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Heineken faces backlash over clearing 300-acre orchard for Bulmers Cider

HEINEKEN is under fire for clearing a 300-acre orchard, about the size of 140 football pitches, used to make Bulmers cider. This orchard, known as Penrhos Orchard on the Offa’s Dyke path in Monmouthshire, Wales, has been completely removed by Heineken. They uprooted thousands of trees planted in 1997 due to an excess of apples and declining demand for cider.

Environmentalists are worried about the impact on migratory bird populations, especially wintering thrush species like fieldfare and redwing. These birds rely on autumn berries and apple crops and were abundant in the area.

Despite Heineken’s claim that they followed the Wildlife Act, people on social media are outraged by the environmental damage, calling it ‘violence’ and ‘vandalism’. There are calls to boycott Heineken products, with questions raised about the effectiveness of wildlife protection laws.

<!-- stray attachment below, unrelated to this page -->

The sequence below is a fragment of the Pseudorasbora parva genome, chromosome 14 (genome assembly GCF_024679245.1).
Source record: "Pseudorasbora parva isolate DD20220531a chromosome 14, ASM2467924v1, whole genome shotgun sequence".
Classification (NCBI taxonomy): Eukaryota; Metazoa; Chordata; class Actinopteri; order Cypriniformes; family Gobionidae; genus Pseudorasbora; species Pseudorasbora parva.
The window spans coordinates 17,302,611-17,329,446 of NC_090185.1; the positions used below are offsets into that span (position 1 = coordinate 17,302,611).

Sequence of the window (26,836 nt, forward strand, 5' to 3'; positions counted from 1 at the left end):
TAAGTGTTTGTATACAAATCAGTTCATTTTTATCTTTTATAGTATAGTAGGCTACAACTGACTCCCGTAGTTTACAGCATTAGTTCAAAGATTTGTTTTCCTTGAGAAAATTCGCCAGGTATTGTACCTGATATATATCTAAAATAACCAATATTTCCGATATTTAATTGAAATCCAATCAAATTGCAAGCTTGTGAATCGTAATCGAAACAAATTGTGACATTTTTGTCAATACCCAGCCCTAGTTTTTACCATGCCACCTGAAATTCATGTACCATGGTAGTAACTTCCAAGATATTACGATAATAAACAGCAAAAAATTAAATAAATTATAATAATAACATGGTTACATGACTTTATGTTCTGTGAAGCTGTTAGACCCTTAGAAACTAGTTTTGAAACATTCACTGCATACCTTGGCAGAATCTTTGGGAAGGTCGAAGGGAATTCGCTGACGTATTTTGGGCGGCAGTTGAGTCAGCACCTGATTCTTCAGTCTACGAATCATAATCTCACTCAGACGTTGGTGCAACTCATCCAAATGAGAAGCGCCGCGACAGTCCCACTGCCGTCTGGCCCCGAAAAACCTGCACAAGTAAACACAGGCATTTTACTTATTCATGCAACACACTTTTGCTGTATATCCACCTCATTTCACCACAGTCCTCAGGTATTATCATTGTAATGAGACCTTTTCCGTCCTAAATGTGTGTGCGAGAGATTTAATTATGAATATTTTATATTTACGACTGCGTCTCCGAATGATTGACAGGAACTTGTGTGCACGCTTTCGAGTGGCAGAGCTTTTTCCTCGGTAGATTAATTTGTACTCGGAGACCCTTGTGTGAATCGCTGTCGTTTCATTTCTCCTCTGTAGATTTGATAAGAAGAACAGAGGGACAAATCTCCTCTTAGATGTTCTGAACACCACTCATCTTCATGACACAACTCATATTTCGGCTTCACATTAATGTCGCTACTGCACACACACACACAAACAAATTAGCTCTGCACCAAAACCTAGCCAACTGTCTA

Ecologist Chris Formaggia noted the significant change, mentioning that the orchard would have been in full bloom at this time of year, bustling with wildlife. The absence of the orchard greatly impacts foraging and safety for wintering thrush species.

Comments on social media express dismay, with individuals criticising the difference in treatment between farmers and corporations when it comes to environmental regulations.

British Apples and Pears has released a detailed report highlighting challenges faced by UK fruit growers. Confidence among apple growers is low, with 70% feeling less secure compared to the previous year. Nearly half have reduced future investment due to market pressures, indicating a gap between growers and supermarkets that prioritise price over partnerships.

The removal of orchards raises concerns, especially as the Welsh government considers regulations requiring tree growth on 10% of farmland to qualify for subsidies. This highlights broader discussions on sustainable agriculture and biodiversity conservation.